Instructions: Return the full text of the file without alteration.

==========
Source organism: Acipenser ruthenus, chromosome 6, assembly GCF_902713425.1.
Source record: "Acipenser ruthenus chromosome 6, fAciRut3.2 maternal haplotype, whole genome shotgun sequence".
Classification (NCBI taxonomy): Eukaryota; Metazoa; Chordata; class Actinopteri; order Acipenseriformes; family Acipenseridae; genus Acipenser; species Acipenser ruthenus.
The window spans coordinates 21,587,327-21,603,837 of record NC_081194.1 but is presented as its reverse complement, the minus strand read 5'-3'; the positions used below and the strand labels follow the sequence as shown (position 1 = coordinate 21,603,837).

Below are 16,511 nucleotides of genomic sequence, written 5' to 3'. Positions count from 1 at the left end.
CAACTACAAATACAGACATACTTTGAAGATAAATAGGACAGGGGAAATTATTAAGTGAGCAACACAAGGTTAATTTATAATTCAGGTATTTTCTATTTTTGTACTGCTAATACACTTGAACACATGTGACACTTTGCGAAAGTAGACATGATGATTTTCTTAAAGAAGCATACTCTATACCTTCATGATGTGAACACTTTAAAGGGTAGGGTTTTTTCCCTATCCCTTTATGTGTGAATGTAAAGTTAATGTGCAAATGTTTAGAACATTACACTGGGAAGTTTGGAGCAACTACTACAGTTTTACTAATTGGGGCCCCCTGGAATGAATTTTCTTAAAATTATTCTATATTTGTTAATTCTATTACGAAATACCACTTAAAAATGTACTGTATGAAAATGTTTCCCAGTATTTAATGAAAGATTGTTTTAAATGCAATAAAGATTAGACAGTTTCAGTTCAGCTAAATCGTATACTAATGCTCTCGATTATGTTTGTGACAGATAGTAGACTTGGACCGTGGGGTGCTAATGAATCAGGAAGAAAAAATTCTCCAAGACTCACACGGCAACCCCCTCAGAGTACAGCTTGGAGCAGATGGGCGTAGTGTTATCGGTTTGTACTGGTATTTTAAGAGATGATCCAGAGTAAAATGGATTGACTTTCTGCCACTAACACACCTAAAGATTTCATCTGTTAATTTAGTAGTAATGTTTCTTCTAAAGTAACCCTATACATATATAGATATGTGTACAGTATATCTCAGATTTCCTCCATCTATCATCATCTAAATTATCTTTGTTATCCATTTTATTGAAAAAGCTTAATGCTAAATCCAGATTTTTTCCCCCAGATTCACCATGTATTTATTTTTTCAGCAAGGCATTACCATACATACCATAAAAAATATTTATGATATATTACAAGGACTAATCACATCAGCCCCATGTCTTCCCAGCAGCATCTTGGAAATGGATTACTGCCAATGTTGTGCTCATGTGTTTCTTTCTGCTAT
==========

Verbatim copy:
Source organism: Acipenser ruthenus, chromosome 6, assembly GCF_902713425.1.
Source record: "Acipenser ruthenus chromosome 6, fAciRut3.2 maternal haplotype, whole genome shotgun sequence".
Classification (NCBI taxonomy): Eukaryota; Metazoa; Chordata; class Actinopteri; order Acipenseriformes; family Acipenseridae; genus Acipenser; species Acipenser ruthenus.
The window spans coordinates 21,587,327-21,603,837 of record NC_081194.1 but is presented as its reverse complement, the minus strand read 5'-3'; the positions used below and the strand labels follow the sequence as shown (position 1 = coordinate 21,603,837).

Below are 16,511 nucleotides of genomic sequence, written 5' to 3'. Positions count from 1 at the left end.
CAACTACAAATACAGACATACTTTGAAGATAAATAGGACAGGGGAAATTATTAAGTGAGCAACACAAGGTTAATTTATAATTCAGGTATTTTCTATTTTTGTACTGCTAATACACTTGAACACATGTGACACTTTGCGAAAGTAGACATGATGATTTTCTTAAAGAAGCATACTCTATACCTTCATGATGTGAACACTTTAAAGGGTAGGGTTTTTTCCCTATCCCTTTATGTGTGAATGTAAAGTTAATGTGCAAATGTTTAGAACATTACACTGGGAAGTTTGGAGCAACTACTACAGTTTTACTAATTGGGGCCCCCTGGAATGAATTTTCTTAAAATTATTCTATATTTGTTAATTCTATTACGAAATACCACTTAAAAATGTACTGTATGAAAATGTTTCCCAGTATTTAATGAAAGATTGTTTTAAATGCAATAAAGATTAGACAGTTTCAGTTCAGCTAAATCGTATACTAATGCTCTCGATTATGTTTGTGACAGATAGTAGACTTGGACCGTGGGGTGCTAATGAATCAGGAAGAAAAAATTCTCCAAGACTCACACGGCAACCCCCTCAGAGTACAGCTTGGAGCAGATGGGCGTAGTGTTATCGGTTTGTACTGGTATTTTAAGAGATGATCCAGAGTAAAATGGATTGACTTTCTGCCACTAACACACCTAAAGATTTCATCTGTTAATTTAGTAGTAATGTTTCTTCTAAAGTAACCCTATACATATATAGATATGTGTACAGTATATCTCAGATTTCCTCCATCTATCATCATCTAAATTATCTTTGTTATCCATTTTATTGAAAAAGCTTAATGCTAAATCCAGATTTTTTCCCCCAGATTCACCATGTATTTATTTTTTCAGCAAGGCATTACCATACATACCATAAAAAATATTTATGATATATTACAAGGACTAATCACATCAGCCCCATGTCTTCCCAGCAGCATCTTGGAAATGGATTACTGCCAATGTTGTGCTCATGTGTTTCTTTCTGCTAT